After that game, Saurashtra had a new coach in Karsan Ghavri, whose influence Jackson credits for his turnaround. "He is a legend, and in cricket terms, he wasn't a 'coach coach' but a superb man manager. He let me be myself, allowed me my space and time. Over time, I realised whenever Cheteshwar [Pujara] wasn't around, I took a lot of pressure on myself. And I think somewhere it showed.

"Arpit [Vasavada] coming in and playing the way he has somewhat helped me go back to my old ways. Playing freely without worrying about protecting your wicket, not worried of the team failing if I didn't score. So in a way, the chats I had with Karsan bhai helped. He got the players into a good space. I certainly benefited from working under him. He brought a lot of calmness inside me. I wasn't thinking about runs, selection. I was just happy to play every game and perform."

Jackson says speaking to his close friends outside cricket also helped give him perspective. "I used to think cricket was a skill sport, but I was wrong," he says. "My friends, Marshall and Visakha, who I work out with, pushed me to get physically fit. I could sense when I was out on the field the whole day, how different I felt once I lost weight and worked on building muscle.

"I am 33 but I can proudly compete with a 22-year-old. I realised to get back in the IPL or play at a higher level, I needed this tuning of not just the mind but the body as well. I have been training with Marshall [a gym instructor] and have seen a huge change in myself. Now, I'm even more hungry to keep playing. Because I think I found my recovery times improving as the season went along."

"It's natural for me to have expressed disappointment, you aren't human otherwise. But now I have new perspective. There's purpose to my game, to keep going regardless"

For the moment, Jackson is at peace, having put behind him the hurt of selection snubs, but he says matters of the mind are still a work in progress. He says winning the Ranji Trophy has helped a great deal, for starters, but he's keen to continue working on his mind and body to ensure he sustains the hunger for runs.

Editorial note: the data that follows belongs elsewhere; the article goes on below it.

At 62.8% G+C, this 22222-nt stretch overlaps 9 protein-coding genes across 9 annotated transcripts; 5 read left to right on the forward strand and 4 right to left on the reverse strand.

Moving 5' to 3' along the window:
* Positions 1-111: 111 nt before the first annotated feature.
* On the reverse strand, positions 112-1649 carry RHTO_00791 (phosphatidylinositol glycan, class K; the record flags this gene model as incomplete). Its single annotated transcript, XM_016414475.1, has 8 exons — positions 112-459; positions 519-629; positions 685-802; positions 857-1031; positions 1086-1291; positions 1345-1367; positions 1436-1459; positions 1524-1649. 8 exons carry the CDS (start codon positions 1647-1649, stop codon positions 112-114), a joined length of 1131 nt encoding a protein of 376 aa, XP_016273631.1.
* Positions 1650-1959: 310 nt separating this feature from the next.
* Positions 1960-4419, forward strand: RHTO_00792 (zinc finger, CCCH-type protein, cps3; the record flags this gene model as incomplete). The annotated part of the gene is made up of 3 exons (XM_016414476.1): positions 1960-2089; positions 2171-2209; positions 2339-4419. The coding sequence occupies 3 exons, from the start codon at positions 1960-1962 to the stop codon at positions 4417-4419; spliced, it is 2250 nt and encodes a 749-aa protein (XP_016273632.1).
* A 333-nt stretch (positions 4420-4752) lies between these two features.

"I'm feeling light," he says. "It's natural for me to have expressed disappointment, you aren't human otherwise. But now I have new perspective. There's purpose to my game, to keep going regardless, without expecting that reward. It's the love for the game."

Soon, Jackson will resume work with the Income Tax office, his employers, in Ahmedabad. He has files to scrounge through, cases to handle, and pages of notes and training material to revise. Jackson couldn't be more thankful for the support from his employers.

"Work beckons now. That's the life of a domestic cricketer during the off season," he says with a smile. "They've been the most supportive over the year. It's this security that has also helped me. Today, if a cricketer isn't part of the IPL, you need that security of a job to keep you going, because you can't play forever. A Ranji Trophy title has given me the hunger to keep going, when it seemed as if my time was up. The fire is still burning."